Lt Gov Abramson Invites Livingston County Students to 'Close the Deal' on Higher Ed

Oct 30, 2014


Lieutenant Governor Jerry Abramson is encouraging more Livingston County High School students to pursue higher education.

The statewide program, “Close the Deal” is in its third year and supports high school counselors, business and postsecondary communities in helping students attain further education past high school. 

Livingston and three other Kentucky school districts were invited to participate in the program this year. 

During yesterday’s luncheon at Livingston Central High School, Abramson said he’d like to see many seniors become first generation college goers, just like him. 

“If Kentucky is to compete for 21st century jobs, we must have a highly trained, skilled, educated workforce, and Close the Deal plays a critical role in achieving this goal,” said Abramson. “Expanding Close the Deal at Livingston Central High School will definitely benefit the senior class, helping them know their options after earning their diplomas.”

Livingston Superintendent Darryl Chittenden says the event was aimed at lifting students’ misconceptions about college, especially financial barriers.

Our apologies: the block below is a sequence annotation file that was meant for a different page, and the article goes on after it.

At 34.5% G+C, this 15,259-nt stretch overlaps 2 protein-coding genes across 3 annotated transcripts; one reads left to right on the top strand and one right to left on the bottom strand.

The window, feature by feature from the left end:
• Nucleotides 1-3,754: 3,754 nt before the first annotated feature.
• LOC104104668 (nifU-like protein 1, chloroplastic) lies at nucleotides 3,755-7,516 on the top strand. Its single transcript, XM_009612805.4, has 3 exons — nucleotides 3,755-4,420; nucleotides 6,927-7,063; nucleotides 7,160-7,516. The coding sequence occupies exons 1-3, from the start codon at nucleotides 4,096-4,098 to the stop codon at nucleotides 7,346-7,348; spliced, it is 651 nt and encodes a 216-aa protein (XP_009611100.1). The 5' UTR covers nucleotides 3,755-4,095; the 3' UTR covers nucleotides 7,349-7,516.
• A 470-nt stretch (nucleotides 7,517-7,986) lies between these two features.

“Obviously with finances, if they think they can enter the workforce even with a low-paying job that that’s just more immediate gratification," said Chittenden. "Those types of minimum wage jobs may look really appealing at 17 but they’re not so appealing at age 25 or 30 as they’re trying to support a family.”

Abramson and education officials were on hand at the high school yesterday to help students with admission and financial aid paperwork. But Chittenden says the purpose of the event was to express to them the importance of postsecondary education. 

“He [Abramson] asked the audience to raise their hands and asked 'who would be the first college goer in their family'? And there were some hands raised," said Chittenden. "Just stressing the need to them that they needed to be planning on some type of higher education, whether it be a one or two year program or four year program or beyond. Stressing to them that their economic futures hinges on some type of higher education.” 

Livingston participated in the program along with Breathitt and Ohio counties school districts and Campbellsville Independent Schools. Through the initiative, school counselors will encourage students to apply to at least one university, college or technical school by graduation.  

Chittenden says that even if it wasn’t lieutenant governor-sponsored, he’d like to hold a similar event at Livingston Schools in years to come.